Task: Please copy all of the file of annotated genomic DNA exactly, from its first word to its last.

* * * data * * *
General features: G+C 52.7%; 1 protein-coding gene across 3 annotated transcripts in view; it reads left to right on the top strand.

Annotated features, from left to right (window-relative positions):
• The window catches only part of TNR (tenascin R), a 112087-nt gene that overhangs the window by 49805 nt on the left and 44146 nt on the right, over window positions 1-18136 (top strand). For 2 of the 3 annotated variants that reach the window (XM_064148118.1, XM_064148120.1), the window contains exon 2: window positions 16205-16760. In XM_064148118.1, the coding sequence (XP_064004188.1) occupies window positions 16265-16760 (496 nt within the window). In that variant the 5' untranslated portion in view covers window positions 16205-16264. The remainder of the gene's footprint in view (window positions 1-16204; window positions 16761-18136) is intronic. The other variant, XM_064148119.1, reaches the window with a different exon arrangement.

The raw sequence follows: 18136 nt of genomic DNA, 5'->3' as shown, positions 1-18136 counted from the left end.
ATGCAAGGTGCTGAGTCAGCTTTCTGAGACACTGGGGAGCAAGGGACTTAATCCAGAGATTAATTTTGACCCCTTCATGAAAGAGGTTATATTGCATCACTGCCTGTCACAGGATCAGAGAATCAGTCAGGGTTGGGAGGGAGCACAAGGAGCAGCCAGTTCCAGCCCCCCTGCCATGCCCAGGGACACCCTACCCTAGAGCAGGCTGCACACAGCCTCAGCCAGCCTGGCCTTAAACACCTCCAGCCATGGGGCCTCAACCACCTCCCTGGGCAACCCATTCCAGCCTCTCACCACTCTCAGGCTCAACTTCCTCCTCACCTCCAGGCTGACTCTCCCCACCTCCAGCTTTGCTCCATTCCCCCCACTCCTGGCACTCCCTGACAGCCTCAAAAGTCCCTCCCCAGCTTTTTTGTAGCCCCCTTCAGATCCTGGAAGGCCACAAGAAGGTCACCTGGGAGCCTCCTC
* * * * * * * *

General features: G+C 52.7%; 1 protein-coding gene across 3 annotated transcripts in view; it reads left to right on the top strand.

Annotated features, from left to right (window-relative positions):
• The window catches only part of TNR (tenascin R), a 112087-nt gene that overhangs the window by 49805 nt on the left and 44146 nt on the right, over window positions 1-18136 (top strand). For 2 of the 3 annotated variants that reach the window (XM_064148118.1, XM_064148120.1), the window contains exon 2: window positions 16205-16760. In XM_064148118.1, the coding sequence (XP_064004188.1) occupies window positions 16265-16760 (496 nt within the window). In that variant the 5' untranslated portion in view covers window positions 16205-16264. The remainder of the gene's footprint in view (window positions 1-16204; window positions 16761-18136) is intronic. The other variant, XM_064148119.1, reaches the window with a different exon arrangement.

The raw sequence follows: 18136 nt of genomic DNA, 5'->3' as shown, positions 1-18136 counted from the left end.
ATGCAAGGTGCTGAGTCAGCTTTCTGAGACACTGGGGAGCAAGGGACTTAATCCAGAGATTAATTTTGACCCCTTCATGAAAGAGGTTATATTGCATCACTGCCTGTCACAGGATCAGAGAATCAGTCAGGGTTGGGAGGGAGCACAAGGAGCAGCCAGTTCCAGCCCCCCTGCCATGCCCAGGGACACCCTACCCTAGAGCAGGCTGCACACAGCCTCAGCCAGCCTGGCCTTAAACACCTCCAGCCATGGGGCCTCAACCACCTCCCTGGGCAACCCATTCCAGCCTCTCACCACTCTCAGGCTCAACTTCCTCCTCACCTCCAGGCTGACTCTCCCCACCTCCAGCTTTGCTCCATTCCCCCCACTCCTGGCACTCCCTGACAGCCTCAAAAGTCCCTCCCCAGCTTTTTTGTAGCCCCCTTCAGATCCTGGAAGGCCACAAGAAGGTCACCTGGGAGCCTCCTC